Mr. Speaker, it gives me great pleasure to speak to the amendment to the motion proposed by my colleague from Acadie—Bathurst with respect to workers in seasonal industries.
The nature of this amendment, which seeks to substitute the immediate action component of Motion No. 222, helps all of us understand exactly what the government is trying to do. It is trying to delay further and this delay is dangerous. This amendment to review employment insurance benefits for seasonal workers is yet another cheap stalling tactic by the Liberal government.
The motion proposes immediate action. We have been asking for that for a very long time as have seasonal workers. Even the delegates to the Liberal convention know it is right. They introduced a resolution calling on the government to remove intensity provisions which claw back benefits for seasonal workers who repeatedly draw employment insurance.
The board of referees of employment insurance in Sydney also know it, especially when they are forced to deny appeals by workers even though they “feel the claimant and many more like her are being penalized by section 15 of the EI Act and would like the powers that be to have a serious look at the act and some kind of restructuring in the near future”.
It is pretty clear to me and everybody except the government to understand that many seasonal workers are seasonal workers not by choice but because the very nature of their work is seasonal. In other words, the cycle which causes seasonal workers to apply numerous times for EI benefits is not the choice of the workers. It is a part of their working conditions.
Seasonal workers, their families and their children cannot wait for the government to figure out that it is only their work that is seasonal. Their needs for housing, food and clothing is not seasonal. The need to get by, day by day, with dignity is not seasonal. It is a basic right.
In my part of the country, looking at the most recent stats available from Statistics Canada, we can see that seasonal employment causes huge changes in the monthly unemployment rate where it has been as high as 20.6% in January 1999 down to 14.1% in August. By December 1999 the unemployment rate in Cape Breton had climbed back to over 20%. In our region where many workers depend on seasonal industries, even our lowest monthly unemployment rate is still much higher than the national average.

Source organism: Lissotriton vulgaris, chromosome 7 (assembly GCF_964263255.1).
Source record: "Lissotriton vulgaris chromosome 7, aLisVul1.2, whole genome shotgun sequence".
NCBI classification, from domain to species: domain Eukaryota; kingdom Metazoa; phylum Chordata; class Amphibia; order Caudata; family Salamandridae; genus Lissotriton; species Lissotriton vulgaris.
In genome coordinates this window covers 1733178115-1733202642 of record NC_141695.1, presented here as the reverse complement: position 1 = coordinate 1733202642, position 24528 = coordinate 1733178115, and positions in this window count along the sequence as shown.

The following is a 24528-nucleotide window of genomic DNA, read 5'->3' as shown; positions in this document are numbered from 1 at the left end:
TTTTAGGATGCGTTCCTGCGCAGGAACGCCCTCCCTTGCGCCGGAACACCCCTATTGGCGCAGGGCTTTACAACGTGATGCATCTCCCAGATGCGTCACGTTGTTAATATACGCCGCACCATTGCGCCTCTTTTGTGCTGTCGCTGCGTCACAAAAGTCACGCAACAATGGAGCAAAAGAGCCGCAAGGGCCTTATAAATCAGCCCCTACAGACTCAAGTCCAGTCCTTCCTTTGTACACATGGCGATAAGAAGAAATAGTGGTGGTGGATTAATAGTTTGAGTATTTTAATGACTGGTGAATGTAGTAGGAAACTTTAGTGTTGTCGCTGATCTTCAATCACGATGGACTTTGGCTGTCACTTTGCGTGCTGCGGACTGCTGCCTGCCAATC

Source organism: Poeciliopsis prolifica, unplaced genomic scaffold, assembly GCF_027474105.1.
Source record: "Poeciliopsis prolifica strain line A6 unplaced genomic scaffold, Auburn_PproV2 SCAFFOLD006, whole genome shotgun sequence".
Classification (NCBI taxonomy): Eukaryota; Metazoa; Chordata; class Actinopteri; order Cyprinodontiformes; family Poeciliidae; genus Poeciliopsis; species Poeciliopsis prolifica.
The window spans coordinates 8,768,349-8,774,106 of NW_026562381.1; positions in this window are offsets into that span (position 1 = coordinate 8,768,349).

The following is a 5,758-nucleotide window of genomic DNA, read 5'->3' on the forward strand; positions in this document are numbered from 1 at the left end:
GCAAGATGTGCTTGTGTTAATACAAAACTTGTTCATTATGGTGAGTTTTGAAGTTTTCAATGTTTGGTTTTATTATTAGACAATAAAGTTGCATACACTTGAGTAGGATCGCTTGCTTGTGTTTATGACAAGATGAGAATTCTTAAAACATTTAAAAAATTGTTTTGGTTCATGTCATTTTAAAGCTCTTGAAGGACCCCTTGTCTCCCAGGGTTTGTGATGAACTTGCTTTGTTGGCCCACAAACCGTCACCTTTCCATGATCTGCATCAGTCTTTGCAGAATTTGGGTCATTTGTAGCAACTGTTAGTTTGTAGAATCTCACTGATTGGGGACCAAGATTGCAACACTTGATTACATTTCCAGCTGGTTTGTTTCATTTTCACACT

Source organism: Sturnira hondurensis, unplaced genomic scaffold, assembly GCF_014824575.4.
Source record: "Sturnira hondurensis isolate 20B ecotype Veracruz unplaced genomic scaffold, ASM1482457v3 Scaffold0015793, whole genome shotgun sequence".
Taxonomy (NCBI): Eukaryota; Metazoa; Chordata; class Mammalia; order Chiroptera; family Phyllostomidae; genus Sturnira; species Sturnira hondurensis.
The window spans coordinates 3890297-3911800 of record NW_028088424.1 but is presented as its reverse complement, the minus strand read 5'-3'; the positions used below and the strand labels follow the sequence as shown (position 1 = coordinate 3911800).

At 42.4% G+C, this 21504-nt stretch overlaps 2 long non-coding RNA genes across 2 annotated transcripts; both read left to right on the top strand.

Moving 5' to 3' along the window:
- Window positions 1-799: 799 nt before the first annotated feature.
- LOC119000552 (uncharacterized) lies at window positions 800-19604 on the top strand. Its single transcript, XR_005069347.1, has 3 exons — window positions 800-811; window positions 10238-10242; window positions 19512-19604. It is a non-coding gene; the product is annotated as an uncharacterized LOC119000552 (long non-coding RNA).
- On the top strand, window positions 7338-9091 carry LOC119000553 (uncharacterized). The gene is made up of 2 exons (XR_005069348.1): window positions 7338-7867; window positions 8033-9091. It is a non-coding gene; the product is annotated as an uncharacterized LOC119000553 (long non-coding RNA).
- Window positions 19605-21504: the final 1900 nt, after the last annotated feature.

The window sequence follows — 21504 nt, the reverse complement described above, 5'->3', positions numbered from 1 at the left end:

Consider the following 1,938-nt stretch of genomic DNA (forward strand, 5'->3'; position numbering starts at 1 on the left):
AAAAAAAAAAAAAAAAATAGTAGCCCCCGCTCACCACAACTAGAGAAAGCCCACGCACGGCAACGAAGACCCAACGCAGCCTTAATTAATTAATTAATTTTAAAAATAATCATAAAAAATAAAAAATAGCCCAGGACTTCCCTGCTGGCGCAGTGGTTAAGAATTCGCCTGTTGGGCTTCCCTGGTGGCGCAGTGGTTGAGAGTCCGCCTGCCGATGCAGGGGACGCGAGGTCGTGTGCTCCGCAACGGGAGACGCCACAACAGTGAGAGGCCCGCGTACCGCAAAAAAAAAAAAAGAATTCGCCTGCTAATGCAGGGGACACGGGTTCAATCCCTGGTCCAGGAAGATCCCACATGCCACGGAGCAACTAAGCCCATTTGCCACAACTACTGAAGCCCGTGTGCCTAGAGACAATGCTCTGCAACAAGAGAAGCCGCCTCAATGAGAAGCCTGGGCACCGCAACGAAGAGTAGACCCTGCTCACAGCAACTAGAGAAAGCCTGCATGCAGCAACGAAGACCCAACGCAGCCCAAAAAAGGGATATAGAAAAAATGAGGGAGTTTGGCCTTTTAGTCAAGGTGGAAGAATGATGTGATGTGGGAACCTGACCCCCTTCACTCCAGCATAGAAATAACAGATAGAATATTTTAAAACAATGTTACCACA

By cutting benefits to seasonal workers, the government is directly reducing the quality of life for the hundreds of thousands of people who are employed in seasonal industries in this country.
In my riding of Bras d'Or—Cape Breton, there are many people who depend on seasonal employment. Any Liberal who crosses the Canso tells anybody who will listen that it will be tourism that will save the economy of the island, that it will be tourism that will provide employment for all. Tourism is a seasonal industry.
It is my colleagues and I in the NDP who recognize that although tourism might provide a much needed push to the economy, if EI benefits for seasonal workers are not restored immediately the net gain will not be as big as the Liberals would like Cape Bretoners to believe. On one hand, it pushes for an industry that will provide seasonal work, but with the other it takes away the dignity that those workers deserve. The government should be ashamed of its attempts to sneak out the back door of its responsibility to encourage and promote economic development in Cape Breton.
Seasonal workers are not some marginal part of the workforce. They are an integral part of the workforce and they deserve to be treated with dignity. Most of the seasonal workers who have been affected by the cuts live in rural regions of the country. It is the rural regions that have really been suffering under the Liberal government's slash and burn tactics over the last few years and they are certainly not the beneficiaries of last month's budget tax cuts.
We must stop the marginalization of seasonal workers and we must stop it now. We should not need a lengthy review before benefits are restored to seasonal workers. I know I do not need that. We need to restore those benefits now.
Do we need to have a debate about the problems that seasonal workers face? Yes. Do we need to examine these problems indepth and create long term plans to reduce the recurring cycle of unemployment that seasonal workers face? Yes. Do we need to delay restoring Employment Insurance benefits by reviewing benefits? No. We need to restore benefits now. We need to commit ourselves to an extended debate here in the House and across the country in communities where people depend on seasonal employment. I would not disagree with the principle that the amendment in Motion No. 222 proposes, that is that we need to review EI benefits to seasonal workers, but first we need to restore benefits.
Seasonal workers will not be fooled by any attempts the government makes to increase its popularity in time for an election. The Liberal government's record shows that it deserted seasonal workers. The Liberals should be more concerned with rectifying an unjust and discriminatory policy than improving their lot at the polls.
It is through support of Motion No. 222 without the amendment, so that benefits to seasonal workers are restored immediately. The Liberals have a chance to improve their record. Who knows what it will do for them in the polls? Frankly, who cares?
The important thing is ensuring year round quality of life for all Canadians. Therefore I move:
That the amendment be amended by adding the following words after the word “review”, “in country wide-public hearings”.